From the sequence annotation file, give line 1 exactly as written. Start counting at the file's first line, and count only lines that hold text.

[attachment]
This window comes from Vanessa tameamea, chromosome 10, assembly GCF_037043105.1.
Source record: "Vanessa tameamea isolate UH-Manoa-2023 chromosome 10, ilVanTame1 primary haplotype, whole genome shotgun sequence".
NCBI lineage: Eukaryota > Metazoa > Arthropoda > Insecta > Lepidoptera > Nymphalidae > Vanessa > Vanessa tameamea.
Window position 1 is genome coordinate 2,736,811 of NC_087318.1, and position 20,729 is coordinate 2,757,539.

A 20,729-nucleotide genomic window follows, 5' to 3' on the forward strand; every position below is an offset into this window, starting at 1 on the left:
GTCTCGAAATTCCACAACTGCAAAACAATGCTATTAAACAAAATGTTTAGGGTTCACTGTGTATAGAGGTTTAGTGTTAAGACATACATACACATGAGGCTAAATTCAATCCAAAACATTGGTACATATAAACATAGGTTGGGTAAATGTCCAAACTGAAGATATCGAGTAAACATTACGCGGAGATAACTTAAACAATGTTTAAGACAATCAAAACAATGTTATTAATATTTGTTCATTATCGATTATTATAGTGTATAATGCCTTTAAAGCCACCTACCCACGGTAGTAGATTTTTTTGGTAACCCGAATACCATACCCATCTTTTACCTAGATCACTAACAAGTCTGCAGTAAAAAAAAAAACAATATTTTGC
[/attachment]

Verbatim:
This window comes from Vanessa tameamea, chromosome 10, assembly GCF_037043105.1.